Thank You #NaNoWriMo 2018

NaNoWriMo stands for National Novel Writing Month. Every November, writers across the globe shoot to get 50,000 words of a new novel down before 11:59pm, November 30th.

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I first heard about it in 2015. That year I wrote the first draft of a middle-grade novel called Land of the Golden Raindrops. In 2017, I wrote the first draft of a YA novel His Brother’s Keeper. This year I took some old notes I’d written back in High School and decided I’d rework them into an adult fantasy novel.

I knew November would be busy, so I tried to plan ahead. I started my outline and made some character notes. I felt confident that I had a vision of where the story would go, at least, enough of one to be getting on with.

About a week in, I was stumped. The characters weren’t speaking to me, and even with all my old notes, I was beginning to realize that the story just had no point.

I spent a few days trying to digest what this meant. I recalled reading about bestselling authors who gave up on projects, things they’d started then realized just weren’t going anywhere. Or an early novel they’d tried desperately to publish, then put aside to write something new, only to discover it was their subsequent novels that people wanted to read.

I shrugged and said to myself, maybe this is just one of the projects I’m going to have to walk away from.

Since pregnancy, my writing time has been minimal. I decided to do NaNoWriMo 2018 because I thought it might help me work writing time back into my schedule. Now I was staring at a novel that I thought I needed to trash.

I didn’t want to quit. I wanted my 50,000 words.

I toyed with switching to another project, but I’d squeezed out a meandering 18k, and I was losing days. If I started over I might never finish.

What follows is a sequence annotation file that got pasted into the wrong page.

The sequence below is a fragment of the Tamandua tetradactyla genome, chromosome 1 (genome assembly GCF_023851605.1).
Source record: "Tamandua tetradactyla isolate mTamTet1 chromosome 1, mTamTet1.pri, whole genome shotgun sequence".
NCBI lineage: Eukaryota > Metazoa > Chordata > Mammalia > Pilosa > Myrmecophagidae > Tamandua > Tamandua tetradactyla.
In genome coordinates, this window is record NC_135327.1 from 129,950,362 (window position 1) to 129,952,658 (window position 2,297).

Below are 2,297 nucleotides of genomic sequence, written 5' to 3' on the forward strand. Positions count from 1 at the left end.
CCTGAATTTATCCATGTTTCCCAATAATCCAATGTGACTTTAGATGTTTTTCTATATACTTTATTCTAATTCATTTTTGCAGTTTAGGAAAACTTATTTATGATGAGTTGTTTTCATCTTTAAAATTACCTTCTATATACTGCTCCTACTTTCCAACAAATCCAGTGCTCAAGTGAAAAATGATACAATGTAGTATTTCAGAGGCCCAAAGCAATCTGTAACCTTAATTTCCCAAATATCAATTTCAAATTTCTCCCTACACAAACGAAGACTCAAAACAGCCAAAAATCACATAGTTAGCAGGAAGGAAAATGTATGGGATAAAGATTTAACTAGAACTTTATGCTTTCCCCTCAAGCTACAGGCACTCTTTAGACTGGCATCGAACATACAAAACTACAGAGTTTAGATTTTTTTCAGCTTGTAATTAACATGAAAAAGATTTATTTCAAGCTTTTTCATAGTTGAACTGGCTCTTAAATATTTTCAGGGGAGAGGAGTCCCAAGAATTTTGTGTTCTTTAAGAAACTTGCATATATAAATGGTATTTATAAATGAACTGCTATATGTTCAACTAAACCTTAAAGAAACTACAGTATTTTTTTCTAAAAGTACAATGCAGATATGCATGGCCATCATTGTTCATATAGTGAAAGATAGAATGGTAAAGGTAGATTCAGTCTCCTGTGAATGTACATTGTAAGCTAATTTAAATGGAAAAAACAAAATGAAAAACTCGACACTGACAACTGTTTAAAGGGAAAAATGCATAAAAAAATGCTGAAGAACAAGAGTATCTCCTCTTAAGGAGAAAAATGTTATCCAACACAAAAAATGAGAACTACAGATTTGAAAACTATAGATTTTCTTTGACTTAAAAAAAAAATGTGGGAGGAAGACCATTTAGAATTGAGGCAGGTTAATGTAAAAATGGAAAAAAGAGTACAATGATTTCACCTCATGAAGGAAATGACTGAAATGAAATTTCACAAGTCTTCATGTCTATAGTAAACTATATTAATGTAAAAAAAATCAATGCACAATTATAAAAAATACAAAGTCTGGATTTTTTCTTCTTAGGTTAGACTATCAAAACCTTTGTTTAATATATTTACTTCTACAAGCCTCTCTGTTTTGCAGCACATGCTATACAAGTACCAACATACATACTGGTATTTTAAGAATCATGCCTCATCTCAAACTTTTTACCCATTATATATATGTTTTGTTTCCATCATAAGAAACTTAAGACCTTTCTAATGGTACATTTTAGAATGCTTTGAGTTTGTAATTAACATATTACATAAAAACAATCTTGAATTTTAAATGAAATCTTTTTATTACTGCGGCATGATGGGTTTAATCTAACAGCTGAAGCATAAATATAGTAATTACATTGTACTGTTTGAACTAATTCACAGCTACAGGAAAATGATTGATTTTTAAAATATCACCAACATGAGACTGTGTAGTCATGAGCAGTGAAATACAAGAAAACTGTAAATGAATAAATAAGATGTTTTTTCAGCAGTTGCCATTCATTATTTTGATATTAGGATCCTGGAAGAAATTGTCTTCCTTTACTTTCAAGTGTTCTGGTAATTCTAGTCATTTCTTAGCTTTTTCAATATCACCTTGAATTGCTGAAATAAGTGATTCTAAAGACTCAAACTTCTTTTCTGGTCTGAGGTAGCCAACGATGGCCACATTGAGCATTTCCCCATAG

I’d read before about the work part of writing. The “just get it on the page” days. I’d read a million quotes about how you can edit a crappy sentence but you can’t edit a blank page.

So, I sat myself down and turned my narrowed eyed stare into the heat of my glowing laptop screen. Get it on the page, I told myself. Just get something on the page.

I rambled for an hour. Asking myself questions about the setting and my characters and what the story was about. After two hours of writing, I had my first real scene. Not just a jumble of conversation or an explanation of setting, a whole scene with characters interacting and purpose and movement forward towards a potential plot.

The next night, I put the baby to bed, booted up my laptop, and did it again. Night after night I plugged away. I’d start by typing jibberish and end with full scenes. My characters woke up. My plot and story arch came into focus.

I realized what I was writing about.

I’ve heard some writers make fun of NaNoWriMo as a silly sort of exercise. That you could just be working on your novel at your own speed and don’t need to drop everything for a brand new project every November.

Personally, I love NaNoWriMo, because every time I do it, I find myself learning something new about writing. And even if this year’s novel does end up as an unused file on my hard drive, I can’t wait to see what I’ll learn from NaNoWriMo 2019.

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Guess What? I’m #WPAccepted!